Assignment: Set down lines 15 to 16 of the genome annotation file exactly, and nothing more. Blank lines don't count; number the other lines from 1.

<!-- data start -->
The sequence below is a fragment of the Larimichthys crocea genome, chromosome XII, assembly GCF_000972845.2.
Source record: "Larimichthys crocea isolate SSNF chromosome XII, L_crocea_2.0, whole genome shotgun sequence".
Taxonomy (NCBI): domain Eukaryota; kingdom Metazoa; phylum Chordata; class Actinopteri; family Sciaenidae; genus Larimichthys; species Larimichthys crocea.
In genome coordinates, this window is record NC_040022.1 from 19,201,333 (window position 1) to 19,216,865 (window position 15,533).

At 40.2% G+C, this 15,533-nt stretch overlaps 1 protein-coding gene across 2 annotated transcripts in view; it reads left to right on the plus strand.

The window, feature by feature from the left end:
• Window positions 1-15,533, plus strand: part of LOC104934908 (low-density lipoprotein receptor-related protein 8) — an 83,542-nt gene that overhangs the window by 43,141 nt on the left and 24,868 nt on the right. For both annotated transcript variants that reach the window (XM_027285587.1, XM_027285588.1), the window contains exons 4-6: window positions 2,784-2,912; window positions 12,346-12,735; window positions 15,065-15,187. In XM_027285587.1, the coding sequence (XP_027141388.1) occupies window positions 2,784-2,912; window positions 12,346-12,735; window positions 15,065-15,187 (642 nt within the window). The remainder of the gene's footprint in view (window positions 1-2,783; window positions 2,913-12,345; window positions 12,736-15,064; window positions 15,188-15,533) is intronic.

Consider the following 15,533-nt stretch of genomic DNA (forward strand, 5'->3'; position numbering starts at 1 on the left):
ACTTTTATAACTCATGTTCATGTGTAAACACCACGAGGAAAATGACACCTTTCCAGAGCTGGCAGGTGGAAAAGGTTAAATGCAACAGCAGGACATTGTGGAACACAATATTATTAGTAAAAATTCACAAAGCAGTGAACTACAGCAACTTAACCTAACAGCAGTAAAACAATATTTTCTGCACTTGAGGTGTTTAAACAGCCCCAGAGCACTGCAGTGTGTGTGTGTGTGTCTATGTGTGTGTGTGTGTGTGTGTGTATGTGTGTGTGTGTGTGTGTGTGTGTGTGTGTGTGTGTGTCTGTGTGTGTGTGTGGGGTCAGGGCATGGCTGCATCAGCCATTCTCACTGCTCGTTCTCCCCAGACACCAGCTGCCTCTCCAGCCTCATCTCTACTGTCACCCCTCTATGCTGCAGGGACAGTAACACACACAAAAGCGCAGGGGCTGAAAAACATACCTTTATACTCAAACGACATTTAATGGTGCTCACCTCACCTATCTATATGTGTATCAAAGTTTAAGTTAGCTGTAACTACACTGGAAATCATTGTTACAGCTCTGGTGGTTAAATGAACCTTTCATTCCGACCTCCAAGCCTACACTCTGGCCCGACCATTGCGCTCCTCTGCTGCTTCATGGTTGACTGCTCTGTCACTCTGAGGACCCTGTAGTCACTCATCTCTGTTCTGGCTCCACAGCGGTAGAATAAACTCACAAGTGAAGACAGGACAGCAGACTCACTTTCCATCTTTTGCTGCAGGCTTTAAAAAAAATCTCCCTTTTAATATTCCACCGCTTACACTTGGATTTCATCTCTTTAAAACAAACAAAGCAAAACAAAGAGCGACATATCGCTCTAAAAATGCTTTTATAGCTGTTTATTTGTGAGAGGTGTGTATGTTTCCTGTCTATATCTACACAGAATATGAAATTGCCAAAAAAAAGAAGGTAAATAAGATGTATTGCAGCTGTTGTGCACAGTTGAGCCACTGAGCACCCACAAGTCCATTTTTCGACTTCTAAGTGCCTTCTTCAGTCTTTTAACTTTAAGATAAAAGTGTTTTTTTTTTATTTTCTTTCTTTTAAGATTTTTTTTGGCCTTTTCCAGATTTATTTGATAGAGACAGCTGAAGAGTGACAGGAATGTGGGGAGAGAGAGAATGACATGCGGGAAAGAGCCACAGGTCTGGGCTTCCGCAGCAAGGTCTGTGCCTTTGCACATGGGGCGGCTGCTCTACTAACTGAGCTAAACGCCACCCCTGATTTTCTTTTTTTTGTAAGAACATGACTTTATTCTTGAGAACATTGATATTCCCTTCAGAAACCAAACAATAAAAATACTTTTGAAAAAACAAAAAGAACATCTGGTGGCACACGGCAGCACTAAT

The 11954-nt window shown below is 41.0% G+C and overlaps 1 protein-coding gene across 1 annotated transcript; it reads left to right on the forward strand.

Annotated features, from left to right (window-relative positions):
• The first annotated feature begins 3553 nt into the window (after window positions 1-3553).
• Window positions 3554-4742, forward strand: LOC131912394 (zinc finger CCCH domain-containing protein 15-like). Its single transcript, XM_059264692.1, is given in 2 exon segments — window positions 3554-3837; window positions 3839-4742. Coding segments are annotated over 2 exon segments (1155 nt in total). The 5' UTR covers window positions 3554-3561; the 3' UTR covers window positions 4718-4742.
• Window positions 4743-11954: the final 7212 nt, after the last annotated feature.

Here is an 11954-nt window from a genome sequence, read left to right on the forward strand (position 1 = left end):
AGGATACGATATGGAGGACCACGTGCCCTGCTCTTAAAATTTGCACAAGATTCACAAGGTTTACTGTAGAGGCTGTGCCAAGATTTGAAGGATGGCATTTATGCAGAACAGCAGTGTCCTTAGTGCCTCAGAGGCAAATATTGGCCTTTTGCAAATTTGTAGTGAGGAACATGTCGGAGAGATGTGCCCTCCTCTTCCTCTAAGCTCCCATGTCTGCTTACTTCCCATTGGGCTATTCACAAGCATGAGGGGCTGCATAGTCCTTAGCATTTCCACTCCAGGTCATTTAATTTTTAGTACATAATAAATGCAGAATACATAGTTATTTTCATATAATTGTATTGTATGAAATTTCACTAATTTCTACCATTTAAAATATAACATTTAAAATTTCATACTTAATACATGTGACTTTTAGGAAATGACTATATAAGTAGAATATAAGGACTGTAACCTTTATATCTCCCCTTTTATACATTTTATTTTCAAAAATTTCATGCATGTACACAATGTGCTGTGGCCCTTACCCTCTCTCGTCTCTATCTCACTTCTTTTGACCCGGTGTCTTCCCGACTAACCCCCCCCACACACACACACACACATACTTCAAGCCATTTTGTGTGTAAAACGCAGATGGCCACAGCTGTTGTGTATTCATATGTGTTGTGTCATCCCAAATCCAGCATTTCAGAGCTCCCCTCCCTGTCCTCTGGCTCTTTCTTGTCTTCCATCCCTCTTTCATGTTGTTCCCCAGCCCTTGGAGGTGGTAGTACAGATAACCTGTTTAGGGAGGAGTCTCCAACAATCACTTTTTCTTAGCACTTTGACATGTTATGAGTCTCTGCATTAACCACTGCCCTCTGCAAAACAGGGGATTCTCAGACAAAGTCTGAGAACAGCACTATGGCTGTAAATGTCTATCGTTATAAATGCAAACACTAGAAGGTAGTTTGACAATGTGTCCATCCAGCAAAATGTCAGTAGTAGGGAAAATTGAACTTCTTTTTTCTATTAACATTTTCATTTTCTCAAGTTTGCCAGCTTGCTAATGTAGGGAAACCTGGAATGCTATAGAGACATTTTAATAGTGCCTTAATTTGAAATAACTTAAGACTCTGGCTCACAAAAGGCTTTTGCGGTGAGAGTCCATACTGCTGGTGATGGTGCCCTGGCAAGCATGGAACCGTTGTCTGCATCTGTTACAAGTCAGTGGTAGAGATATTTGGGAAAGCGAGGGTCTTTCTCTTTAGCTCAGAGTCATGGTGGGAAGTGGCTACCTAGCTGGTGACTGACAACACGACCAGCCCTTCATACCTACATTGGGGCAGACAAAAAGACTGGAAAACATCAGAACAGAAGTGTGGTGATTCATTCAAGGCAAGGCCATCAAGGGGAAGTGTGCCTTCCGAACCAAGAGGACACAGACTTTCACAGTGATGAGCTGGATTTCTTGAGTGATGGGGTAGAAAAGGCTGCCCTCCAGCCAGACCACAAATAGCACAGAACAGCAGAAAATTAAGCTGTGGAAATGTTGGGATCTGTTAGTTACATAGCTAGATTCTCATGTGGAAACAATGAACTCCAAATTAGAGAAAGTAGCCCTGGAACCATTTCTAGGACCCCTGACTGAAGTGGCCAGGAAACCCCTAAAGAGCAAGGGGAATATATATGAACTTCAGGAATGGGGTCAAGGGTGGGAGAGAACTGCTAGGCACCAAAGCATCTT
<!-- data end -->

Here is an 11954-nt window from a genome sequence, read left to right on the forward strand (position 1 = left end):
AGGATACGATATGGAGGACCACGTGCCCTGCTCTTAAAATTTGCACAAGATTCACAAGGTTTACTGTAGAGGCTGTGCCAAGATTTGAAGGATGGCATTTATGCAGAACAGCAGTGTCCTTAGTGCCTCAGAGGCAAATATTGGCCTTTTGCAAATTTGTAGTGAGGAACATGTCGGAGAGATGTGCCCTCCTCTTCCTCTAAGCTCCCATGTCTGCTTACTTCCCATTGGGCTATTCACAAGCATGAGGGGCTGCATAGTCCTTAGCATTTCCACTCCAGGTCATTTAATTTTTAGTACATAATAAATGCAGAATACATAGTTATTTTCATATAATTGTATTGTATGAAATTTCACTAATTTCTACCATTTAAAATATAACATTTAAAATTTCATACTTAATACATGTGACTTTTAGGAAATGACTATATAAGTAGAATATAAGGACTGTAACCTTTATATCTCCCCTTTTATACATTTTATTTTCAAAAATTTCATGCATGTACACAATGTGCTGTGGCCCTTACCCTCTCTCGTCTCTATCTCACTTCTTTTGACCCGGTGTCTTCCCGACTAACCCCCCCCACACACACACACACACATACTTCAAGCCATTTTGTGTGTAAAACGCAGATGGCCACAGCTGTTGTGTATTCATATGTGTTGTGTCATCCCAAATCCAGCATTTCAGAGCTCCCCTCCCTGTCCTCTGGCTCTTTCTTGTCTTCCATCCCTCTTTCATGTTGTTCCCCAGCCCTTGGAGGTGGTAGTACAGATAACCTGTTTAGGGAGGAGTCTCCAACAATCACTTTTTCTTAGCACTTTGACATGTTATGAGTCTCTGCATTAACCACTGCCCTCTGCAAAACAGGGGATTCTCAGACAAAGTCTGAGAACAGCACTATGGCTGTAAATGTCTATCGTTATAAATGCAAACACTAGAAGGTAGTTTGACAATGTGTCCATCCAGCAAAATGTCAGTAGTAGGGAAAATTGAACTTCTTTTTTCTATTAACATTTTCATTTTCTCAAGTTTGCCAGCTTGCTAATGTAGGGAAACCTGGAATGCTATAGAGACATTTTAATAGTGCCTTAATTTGAAATAACTTAAGACTCTGGCTCACAAAAGGCTTTTGCGGTGAGAGTCCATACTGCTGGTGATGGTGCCCTGGCAAGCATGGAACCGTTGTCTGCATCTGTTACAAGTCAGTGGTAGAGATATTTGGGAAAGCGAGGGTCTTTCTCTTTAGCTCAGAGTCATGGTGGGAAGTGGCTACCTAGCTGGTGACTGACAACACGACCAGCCCTTCATACCTACATTGGGGCAGACAAAAAGACTGGAAAACATCAGAACAGAAGTGTGGTGATTCATTCAAGGCAAGGCCATCAAGGGGAAGTGTGCCTTCCGAACCAAGAGGACACAGACTTTCACAGTGATGAGCTGGATTTCTTGAGTGATGGGGTAGAAAAGGCTGCCCTCCAGCCAGACCACAAATAGCACAGAACAGCAGAAAATTAAGCTGTGGAAATGTTGGGATCTGTTAGTTACATAGCTAGATTCTCATGTGGAAACAATGAACTCCAAATTAGAGAAAGTAGCCCTGGAACCATTTCTAGGACCCCTGACTGAAGTGGCCAGGAAACCCCTAAAGAGCAAGGGGAATATATATGAACTTCAGGAATGGGGTCAAGGGTGGGAGAGAACTGCTAGGCACCAAAGCATCTT